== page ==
Confusopolies or Why I cannot find a decent ISP

Before anything else, I wanted to encourage any readers I might have to visit Eric S Raymond's blog. It's located at http://esr.ibiblio.org/ and is both more frequently updated than my blog and (often) better written.

For those of you who don't read Dilbert, a short explanation regarding the title is probably in order, the easiest being this strip from 20101121:


When Scott Adams (the author of Dilbert) originally introduced this phrase he held "telephone service, insurance, mortgage loans, banking, and financial services" as examples of industries that had adopted this structure. I have come to think that the list has grown significantly since 1997 and has spread beyond the realm of products which are rarely purchased but are (at least seemingly) essential and extremely complex compared to more common economic decisions (ie 'which brand of has a better price per ounce?'). If I go grocery shopping I can decide between two competing brands with a fairly simple set of calculations (price/).

If I want to buy a mother board, a cell phone, a router, a laptop, a professional training course or certification, even something as theoretically homogeneous as a TV or monitor though I cannot simply compare based on a single quantitative calculation (what is the largest display area I can get for x dollars) I have to compare a significantly larger number of qualifiers almost none of which have a direct (or even an appearant indirect) relationship to the price of the item. Even more rare in most of the cases that I named above can any sort of direct price comparison be made. Different certifications and training programs don't always cover the same material, not all training programs or certifications hold the same value or reputation for potential recruiters or employers. In the US at least buying a given mobile phone or device doesn't just mean picking out the phone you like, you have to find a phone that has just the right combination of features (which is bewildering enough that product comparison charts now regularly extend to at least 3 printed pages for a 'featurephone') your purchase of a phone in the United States (and sometimes Canada) means you also have to choose which carrier you will be contracted to for the next couple of years and which of their pricing plans you will have (since in most cases any attempt to remove a feature from your service is considered to be an early termination of your contract, and thus subject to a penalty). There is no simple direct comparison of cellular carriers networks, services or pricing plans, all of them offer slightly different products at different prices which cannot be directly compared. I've even begun to suspect gas and motor oil companies are trying to get in on the act.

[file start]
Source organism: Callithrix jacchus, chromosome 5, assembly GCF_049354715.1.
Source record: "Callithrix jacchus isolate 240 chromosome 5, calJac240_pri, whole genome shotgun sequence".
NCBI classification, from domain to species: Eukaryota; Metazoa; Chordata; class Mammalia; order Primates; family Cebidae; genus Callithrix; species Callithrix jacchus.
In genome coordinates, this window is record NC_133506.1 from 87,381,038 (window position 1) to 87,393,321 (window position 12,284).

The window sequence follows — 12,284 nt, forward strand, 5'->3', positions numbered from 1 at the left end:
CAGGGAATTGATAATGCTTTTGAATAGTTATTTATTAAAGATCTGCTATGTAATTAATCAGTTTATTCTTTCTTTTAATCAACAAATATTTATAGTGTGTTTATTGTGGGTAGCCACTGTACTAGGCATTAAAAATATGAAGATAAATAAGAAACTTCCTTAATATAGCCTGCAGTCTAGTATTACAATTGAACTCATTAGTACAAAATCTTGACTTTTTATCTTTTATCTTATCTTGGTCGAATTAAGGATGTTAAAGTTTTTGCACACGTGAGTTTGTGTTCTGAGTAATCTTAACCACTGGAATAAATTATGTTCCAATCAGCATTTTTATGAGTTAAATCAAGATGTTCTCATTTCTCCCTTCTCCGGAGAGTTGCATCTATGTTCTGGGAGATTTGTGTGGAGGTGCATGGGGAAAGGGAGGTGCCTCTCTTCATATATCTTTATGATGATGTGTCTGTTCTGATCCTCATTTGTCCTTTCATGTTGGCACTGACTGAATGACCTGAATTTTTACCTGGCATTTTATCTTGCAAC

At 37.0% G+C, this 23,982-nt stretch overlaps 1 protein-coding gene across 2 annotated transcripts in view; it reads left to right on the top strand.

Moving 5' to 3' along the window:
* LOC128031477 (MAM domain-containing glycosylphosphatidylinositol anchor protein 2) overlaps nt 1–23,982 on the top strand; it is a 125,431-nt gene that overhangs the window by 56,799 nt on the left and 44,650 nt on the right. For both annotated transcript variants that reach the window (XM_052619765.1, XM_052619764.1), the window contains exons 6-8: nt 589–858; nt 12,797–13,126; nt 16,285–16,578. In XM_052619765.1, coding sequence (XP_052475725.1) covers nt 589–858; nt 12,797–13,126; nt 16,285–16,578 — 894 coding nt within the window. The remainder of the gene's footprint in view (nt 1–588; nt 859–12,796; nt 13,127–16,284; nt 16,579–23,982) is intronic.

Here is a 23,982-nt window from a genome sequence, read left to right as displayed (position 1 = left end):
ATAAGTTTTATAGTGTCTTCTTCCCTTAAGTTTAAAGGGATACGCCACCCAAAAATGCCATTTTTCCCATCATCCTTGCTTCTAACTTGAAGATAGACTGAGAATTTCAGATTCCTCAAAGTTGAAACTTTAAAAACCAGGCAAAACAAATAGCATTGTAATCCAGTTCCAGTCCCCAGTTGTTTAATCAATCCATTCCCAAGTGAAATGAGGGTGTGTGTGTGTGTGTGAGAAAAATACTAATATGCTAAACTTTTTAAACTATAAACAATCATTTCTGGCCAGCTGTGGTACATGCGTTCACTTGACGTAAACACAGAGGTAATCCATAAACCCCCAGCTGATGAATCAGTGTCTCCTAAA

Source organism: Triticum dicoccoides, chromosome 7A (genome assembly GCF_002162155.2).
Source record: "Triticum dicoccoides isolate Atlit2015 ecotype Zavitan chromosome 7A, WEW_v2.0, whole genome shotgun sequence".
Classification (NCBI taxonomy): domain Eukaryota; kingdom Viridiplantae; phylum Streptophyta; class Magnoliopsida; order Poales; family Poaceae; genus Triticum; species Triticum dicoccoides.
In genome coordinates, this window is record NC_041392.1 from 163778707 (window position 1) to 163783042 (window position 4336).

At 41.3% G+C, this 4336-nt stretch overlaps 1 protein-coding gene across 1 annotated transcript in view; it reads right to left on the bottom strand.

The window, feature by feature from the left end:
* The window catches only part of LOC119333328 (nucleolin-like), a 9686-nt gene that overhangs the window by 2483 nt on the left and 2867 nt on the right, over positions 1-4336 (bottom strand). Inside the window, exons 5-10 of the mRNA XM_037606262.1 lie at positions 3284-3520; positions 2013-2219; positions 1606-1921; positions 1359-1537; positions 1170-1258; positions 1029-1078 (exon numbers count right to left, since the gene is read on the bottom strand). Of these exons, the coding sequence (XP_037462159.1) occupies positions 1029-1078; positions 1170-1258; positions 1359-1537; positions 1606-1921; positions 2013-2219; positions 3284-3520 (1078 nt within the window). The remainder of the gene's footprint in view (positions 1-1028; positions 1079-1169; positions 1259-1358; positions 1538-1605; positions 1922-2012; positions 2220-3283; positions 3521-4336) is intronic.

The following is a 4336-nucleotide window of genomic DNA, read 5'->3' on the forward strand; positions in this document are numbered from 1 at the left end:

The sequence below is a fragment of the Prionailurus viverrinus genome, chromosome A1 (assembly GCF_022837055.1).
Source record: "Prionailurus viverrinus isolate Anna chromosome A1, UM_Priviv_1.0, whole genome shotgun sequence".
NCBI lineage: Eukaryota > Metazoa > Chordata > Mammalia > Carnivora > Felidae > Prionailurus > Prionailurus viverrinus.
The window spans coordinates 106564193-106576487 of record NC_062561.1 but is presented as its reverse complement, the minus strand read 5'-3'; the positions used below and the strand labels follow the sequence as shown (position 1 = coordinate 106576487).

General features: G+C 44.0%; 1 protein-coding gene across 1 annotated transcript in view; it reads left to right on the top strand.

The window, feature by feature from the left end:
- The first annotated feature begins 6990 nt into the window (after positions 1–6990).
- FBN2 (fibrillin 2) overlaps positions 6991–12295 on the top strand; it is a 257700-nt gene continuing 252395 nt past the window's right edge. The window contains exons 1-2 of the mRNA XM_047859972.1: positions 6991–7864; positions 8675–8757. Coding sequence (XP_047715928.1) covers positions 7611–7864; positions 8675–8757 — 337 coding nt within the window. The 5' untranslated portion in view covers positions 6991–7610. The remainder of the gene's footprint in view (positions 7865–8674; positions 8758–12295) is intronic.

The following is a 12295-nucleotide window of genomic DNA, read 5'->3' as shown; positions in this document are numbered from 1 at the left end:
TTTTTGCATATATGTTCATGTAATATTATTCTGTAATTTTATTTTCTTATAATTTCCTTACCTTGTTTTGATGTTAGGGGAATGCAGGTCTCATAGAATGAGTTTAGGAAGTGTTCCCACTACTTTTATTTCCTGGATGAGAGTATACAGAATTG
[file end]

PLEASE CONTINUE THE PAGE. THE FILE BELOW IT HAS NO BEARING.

I would go on but I have begun to loose the overall point of this and I get the feeling that it is degenerating into a rant, so I'm going to end things here before it gets completely out of hand.